There are several sections of the Indian Penal Code that criminalize certain speech. Section 153A, for example, criminalizes “promoting enmity between different groups on grounds of religion, race, place of birth, residence, language, etc., and doing acts prejudicial to  maintenance of harmony by words, either spoken or written, or by signs or by visible representations or otherwise.” . Then there is Sedition under Section 124A of IPC; it states that “Whoever by words, either spoken or written, or by signs, or by visible representation, or otherwise, brings or attempts to bring into hatred or contempt, or excites or attempts to excite disaffection towards the Government establish by law in India shall be punished with imprisonment for life, to which fine may be added”. Section 292 criminalizes obscenity. Section 295A criminalizes “deliberate and malicious acts intended to outrage religious feelings of any class” of citizens. Section 298 criminalizes “uttering any word or making any sound” with “the deliberate intension of wounding the religious feeling of any person.” The charge of defamation is also used to silence free speech. Section 499 and 500 of IPC criminalize defamation in terms so broad that anyone can claim to be aggrieved by something said or written about them.

About Freedom of Press in India:-

In India the number of News Channels and newspapers is huge. The number of self-declared reporters is also increasing. The media is becoming a family owned business. The reporters who speak out truth face harassments and threats. Self-censorship by journalist is a growing problem. Reporters without Borders ranked India in 142rd place out of 180 countries in its 2020 World Press Freedom Index. The writers, speakers and thinkers of all castes, creed and social positions are suffering due to these reasonable restrictions on freedom of speech. On many occasions, journalists, writers and speakers have been charged and arrested under the provisions like 153A and B of IPC.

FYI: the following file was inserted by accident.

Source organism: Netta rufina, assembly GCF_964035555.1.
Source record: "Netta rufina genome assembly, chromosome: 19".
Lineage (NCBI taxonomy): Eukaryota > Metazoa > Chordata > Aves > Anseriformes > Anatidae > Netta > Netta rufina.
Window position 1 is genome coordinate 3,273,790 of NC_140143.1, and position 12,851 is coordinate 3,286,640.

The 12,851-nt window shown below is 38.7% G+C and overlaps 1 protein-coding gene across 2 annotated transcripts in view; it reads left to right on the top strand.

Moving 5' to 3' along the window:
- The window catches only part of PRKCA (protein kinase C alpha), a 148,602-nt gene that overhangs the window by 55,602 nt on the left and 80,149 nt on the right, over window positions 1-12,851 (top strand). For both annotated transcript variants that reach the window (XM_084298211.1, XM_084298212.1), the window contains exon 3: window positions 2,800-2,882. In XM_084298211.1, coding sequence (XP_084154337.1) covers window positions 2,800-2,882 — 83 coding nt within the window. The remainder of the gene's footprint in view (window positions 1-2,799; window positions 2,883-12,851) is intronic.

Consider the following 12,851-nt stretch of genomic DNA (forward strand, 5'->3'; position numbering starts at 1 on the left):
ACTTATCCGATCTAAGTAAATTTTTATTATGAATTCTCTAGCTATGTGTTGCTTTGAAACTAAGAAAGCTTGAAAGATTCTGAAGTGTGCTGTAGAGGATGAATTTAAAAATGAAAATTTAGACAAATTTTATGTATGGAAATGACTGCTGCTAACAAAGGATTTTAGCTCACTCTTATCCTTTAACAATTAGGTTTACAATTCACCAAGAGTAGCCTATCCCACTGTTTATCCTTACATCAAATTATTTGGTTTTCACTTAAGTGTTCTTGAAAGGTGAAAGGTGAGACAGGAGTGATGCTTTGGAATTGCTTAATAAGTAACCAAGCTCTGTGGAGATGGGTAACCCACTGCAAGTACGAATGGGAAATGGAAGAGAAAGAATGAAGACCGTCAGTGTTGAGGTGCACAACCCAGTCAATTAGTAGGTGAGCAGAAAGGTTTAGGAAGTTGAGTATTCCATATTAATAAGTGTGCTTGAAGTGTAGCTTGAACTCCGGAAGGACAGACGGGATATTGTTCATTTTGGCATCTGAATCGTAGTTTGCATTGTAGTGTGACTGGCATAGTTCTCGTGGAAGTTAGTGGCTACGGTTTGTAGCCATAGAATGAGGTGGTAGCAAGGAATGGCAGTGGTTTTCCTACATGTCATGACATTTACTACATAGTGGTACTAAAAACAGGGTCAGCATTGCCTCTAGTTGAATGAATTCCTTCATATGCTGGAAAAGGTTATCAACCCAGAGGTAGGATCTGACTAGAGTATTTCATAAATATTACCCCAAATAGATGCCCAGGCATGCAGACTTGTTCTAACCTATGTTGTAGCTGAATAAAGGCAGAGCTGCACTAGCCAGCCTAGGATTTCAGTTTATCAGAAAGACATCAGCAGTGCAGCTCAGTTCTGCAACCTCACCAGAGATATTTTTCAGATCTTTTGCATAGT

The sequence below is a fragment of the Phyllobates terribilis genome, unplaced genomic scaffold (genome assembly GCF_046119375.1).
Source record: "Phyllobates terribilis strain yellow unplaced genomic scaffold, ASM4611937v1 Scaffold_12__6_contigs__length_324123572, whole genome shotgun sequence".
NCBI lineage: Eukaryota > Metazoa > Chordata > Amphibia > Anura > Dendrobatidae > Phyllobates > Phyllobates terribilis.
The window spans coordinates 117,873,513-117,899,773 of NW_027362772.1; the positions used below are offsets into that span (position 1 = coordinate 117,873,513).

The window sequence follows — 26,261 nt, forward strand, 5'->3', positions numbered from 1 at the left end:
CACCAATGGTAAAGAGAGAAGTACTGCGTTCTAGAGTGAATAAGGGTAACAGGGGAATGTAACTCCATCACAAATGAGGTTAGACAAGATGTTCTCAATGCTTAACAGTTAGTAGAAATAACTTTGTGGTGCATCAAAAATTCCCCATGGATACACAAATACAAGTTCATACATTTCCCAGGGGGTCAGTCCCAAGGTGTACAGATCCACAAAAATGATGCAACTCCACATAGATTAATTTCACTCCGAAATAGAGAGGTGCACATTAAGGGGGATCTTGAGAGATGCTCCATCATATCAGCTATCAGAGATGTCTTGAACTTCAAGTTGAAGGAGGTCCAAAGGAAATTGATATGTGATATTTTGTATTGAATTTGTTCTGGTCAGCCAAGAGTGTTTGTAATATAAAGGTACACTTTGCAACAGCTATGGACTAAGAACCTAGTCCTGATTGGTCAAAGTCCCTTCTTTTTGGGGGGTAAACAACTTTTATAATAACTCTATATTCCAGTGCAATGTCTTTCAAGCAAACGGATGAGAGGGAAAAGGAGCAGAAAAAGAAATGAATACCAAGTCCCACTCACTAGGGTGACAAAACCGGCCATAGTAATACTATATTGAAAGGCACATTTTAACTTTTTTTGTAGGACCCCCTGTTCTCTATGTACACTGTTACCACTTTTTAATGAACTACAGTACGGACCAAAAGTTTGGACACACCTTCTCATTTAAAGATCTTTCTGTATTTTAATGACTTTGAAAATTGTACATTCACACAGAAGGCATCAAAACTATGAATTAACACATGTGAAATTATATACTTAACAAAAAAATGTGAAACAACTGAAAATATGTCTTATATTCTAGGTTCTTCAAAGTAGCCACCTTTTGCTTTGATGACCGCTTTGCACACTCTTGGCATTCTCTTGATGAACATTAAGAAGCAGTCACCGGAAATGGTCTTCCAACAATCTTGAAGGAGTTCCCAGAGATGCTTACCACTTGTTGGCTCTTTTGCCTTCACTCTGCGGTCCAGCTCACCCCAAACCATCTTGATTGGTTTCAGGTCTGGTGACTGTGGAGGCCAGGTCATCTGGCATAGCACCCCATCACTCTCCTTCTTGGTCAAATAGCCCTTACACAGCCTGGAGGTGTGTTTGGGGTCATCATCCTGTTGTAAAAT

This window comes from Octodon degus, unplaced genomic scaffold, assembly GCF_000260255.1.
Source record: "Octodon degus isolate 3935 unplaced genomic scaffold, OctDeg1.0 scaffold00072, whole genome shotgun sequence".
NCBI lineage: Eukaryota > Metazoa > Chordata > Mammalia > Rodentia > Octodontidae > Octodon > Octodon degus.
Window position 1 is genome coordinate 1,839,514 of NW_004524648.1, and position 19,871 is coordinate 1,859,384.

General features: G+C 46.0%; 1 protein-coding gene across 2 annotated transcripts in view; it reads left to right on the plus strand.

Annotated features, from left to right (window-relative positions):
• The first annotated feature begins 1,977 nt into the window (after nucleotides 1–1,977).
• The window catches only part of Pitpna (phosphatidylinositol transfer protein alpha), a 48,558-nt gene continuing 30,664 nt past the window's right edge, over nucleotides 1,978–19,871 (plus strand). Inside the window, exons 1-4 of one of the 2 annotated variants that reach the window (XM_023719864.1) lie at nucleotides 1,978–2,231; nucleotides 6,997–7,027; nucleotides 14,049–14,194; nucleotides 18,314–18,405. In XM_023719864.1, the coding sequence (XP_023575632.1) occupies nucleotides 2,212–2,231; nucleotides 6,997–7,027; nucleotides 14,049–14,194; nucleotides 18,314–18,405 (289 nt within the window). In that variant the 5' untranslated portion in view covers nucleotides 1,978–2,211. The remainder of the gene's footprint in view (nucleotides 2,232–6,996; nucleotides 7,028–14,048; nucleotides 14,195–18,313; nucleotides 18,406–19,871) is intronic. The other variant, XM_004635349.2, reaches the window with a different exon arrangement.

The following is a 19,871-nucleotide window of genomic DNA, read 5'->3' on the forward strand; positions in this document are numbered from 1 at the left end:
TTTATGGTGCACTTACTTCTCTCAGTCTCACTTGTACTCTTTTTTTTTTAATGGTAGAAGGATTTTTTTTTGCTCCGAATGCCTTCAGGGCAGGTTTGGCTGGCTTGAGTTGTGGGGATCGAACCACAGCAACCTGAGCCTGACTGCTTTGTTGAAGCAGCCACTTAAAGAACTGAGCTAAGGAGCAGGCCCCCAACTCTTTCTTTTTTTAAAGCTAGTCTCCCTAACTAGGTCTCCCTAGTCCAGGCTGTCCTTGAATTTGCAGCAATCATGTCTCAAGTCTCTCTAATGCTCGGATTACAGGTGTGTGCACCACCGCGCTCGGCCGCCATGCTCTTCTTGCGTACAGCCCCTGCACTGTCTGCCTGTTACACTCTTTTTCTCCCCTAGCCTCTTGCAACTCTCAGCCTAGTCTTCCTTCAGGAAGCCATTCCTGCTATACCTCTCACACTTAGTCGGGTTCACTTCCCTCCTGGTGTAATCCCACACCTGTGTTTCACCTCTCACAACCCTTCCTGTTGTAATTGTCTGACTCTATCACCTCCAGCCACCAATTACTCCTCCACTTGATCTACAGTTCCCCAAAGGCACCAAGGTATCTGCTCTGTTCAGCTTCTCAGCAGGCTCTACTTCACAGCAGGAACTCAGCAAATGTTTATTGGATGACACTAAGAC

Human Beings are blessed with the gift of communication which is a main factor which distinguishes us with the other occupiers of the planet. Freedom of speech is an important aspect of self-development and self-fulfilment and restrictions on it will hamper the personality of an individual. Even for the overall development of society it is essential that one is provided with an opportunity to express one’s belief. But after learning, about so much of restrictions on speech, an individual will start believing that he has no right to open his mouth. This is completely wrong, if we didn’t had the freedom of expressing ourselves we weren’t involved in writing articles and expressing our ideas. It is rightly said that freedom comes with responsibilities. And this saying is completely true with the Freedom of speech and expression as well. We should always keep in mind while enjoying our freedom of speech we do not hurt somebody else sentiments. Also it should be noted that the words which provoke violence or which directly threaten the maintenance of public order deserve censure… 

    • 4 years ago (Edit)